Prologue: A Labyrinth of Kingdoms

THE YOUNG SCIENTIST knew he would soon die of thirst. Last night, far across the desert plain, he had seen bonfires built by his companions to guide him back to the caravan. But he was too weak and feverish to move, with no strength to gather wood for an answering fire. He shot his pistol twice, but the Saharan night absorbed the sound. No reply came.

Behind him rose the peak called the Palace of the Demons. His Tuareg guides had warned him not to antagonize the powerful desert spirits by trespassing on their sacred mountain. He scoffed at their superstitions. He was a scientist, trained by the greatest scholars in Europe, and he was fit and strong. He suspected that this verboten home of demons might be some ancient place of worship where he might find inscriptions or carvings that added to the world's store of knowledge. Nothing could keep him from exploring such a place. “At any cost,” he said, a phrase he didn't yet fully understand. The expedition's leader asked him not to go alone. The young scientist shrugged him off as over-cautious, but persuaded a younger colleague to come along. He agreed to meet the expedition at the next well, as he often did, impatient with the caravan’s slow pace.

Now his self-confidence looked like fatal arrogance. First he underestimated the distance to the mountain. He also hadn’t expected the extensive plain of black pebbles, so tiring to traverse, and scorching from the radiant heat. Nor had he foreseen the deep ravine that protected the mountain like a moat, adding more distance. His companion, exhausted, had turned back there, but he refused to retreat.

When he finally reached the mountaintop, he found nothing but wild jumbled boulders, as if titans had been at war. He began the descent. By noon he was out of water. His exertions under the summer Saharan sun drained him. He kept moving, though he now had no idea where the caravan was, or his position in relationship to it. In mid-afternoon he saw some huts and hobbled toward them, desperate for water. They were abandoned. He dragged himself beneath a slender leafless tree that stood alone on the arid plain. He watched for rescuers. Near sunset a string of camels in the distance sparked some hope, but it dissolved, a mirage.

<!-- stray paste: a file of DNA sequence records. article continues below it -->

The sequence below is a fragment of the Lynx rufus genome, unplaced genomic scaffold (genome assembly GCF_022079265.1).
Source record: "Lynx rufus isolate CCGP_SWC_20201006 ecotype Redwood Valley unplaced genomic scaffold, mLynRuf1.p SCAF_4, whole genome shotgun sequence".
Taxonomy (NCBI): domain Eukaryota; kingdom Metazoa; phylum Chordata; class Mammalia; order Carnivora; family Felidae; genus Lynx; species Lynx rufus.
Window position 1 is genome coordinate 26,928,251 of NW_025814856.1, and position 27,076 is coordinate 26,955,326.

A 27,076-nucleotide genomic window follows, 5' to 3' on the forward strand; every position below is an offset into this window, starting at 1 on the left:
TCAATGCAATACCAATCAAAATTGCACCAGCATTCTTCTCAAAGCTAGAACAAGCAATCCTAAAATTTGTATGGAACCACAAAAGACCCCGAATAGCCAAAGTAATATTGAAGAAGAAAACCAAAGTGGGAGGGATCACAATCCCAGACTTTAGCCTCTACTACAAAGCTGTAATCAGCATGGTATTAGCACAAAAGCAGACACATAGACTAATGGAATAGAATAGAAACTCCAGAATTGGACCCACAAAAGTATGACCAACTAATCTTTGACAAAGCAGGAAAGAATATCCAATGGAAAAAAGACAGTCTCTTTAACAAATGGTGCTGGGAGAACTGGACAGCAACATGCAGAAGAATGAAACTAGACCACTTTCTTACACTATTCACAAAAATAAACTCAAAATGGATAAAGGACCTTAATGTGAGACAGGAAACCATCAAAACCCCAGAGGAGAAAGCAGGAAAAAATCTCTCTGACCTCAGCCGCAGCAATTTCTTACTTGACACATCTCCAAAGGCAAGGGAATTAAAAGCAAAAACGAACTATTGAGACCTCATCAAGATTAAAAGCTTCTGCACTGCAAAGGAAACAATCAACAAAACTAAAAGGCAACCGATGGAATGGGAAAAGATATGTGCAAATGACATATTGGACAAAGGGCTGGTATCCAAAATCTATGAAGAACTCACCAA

Fever kept him from sleeping that night. Dawn cheered him until he realized that this day's sun would finish him. He changed position as it rose, crawling after the shadow cast by the tree's slim trunk. As he began dying, his body pulled moisture from wherever it could find any, to keep his heart pumping. His joints stiffened, his lips cracked, his tongue swelled from lack of saliva. Around noon, when there was only enough shade for his head, thirst drove him mad. He cut his arm and sucked blood from the wound. The effort threw him into delirium.

As the sun set he flickered in and out of consciousness, his mind drifting. His dreams and ambitions had burned to cinders on this flat wasteland. He would not make spectacular scholarly discoveries that changed Europe's perception of Africa. He would not visit the ancient kingdom of Bornu on Lake Chad or the Fulani empire of Sokoto. He would not explore the mysteries of Timbuktu. His contract with the British Foreign Office would die with him. Instead of fame his reward would be a footnote in the history of African exploration, another futile death among so many others. He would not end his days among the scholars of Europe, but here, a husk in the shadow of a gaunt tree. He commended himself to God and closed his eyes.

After a time, from a distance, he heard the bawl of a camel. “It was the most delightful music I ever heard in my life,” he later wrote. Like Lazarus, he had been given a second chance, and he promised himself to make the most of it.



HIS NAME was Heinrich Barth. In 1849 he joined a small British expedition to Islamic north and central Africa. His five-and-a-half year, 10,000-mile adventure ranks among the greatest journeys in the annals of exploration. His feats rival, if not surpass, those of the most famous names in 19th-century African travel: Park, Burton, Speke, Livingstone, Stanley, Baker, Cameron. In terms of knowledge collected and ongoing relevance, none of these famous men compare with Barth, whose discoveries and written work are considered indispensable by modern historians, geographers, linguists, and ethnographers.

Yet because of shifting politics, European preconceptions about Africa, and his own thorny personality, Barth has been almost forgotten. The general public has never heard of him or his epic journey or his still-pertinent observations about Africa and Islam. His monumental five-volume Travels and Discoveries in North and Central Africa, written first in English, is rare even in libraries. Though he made his journey for the British Government, he has never had a biography in English. Barth fell through a crack in history.

This is a forgotten story of survival, adventure, and scientific discovery by a remarkable man.


Work

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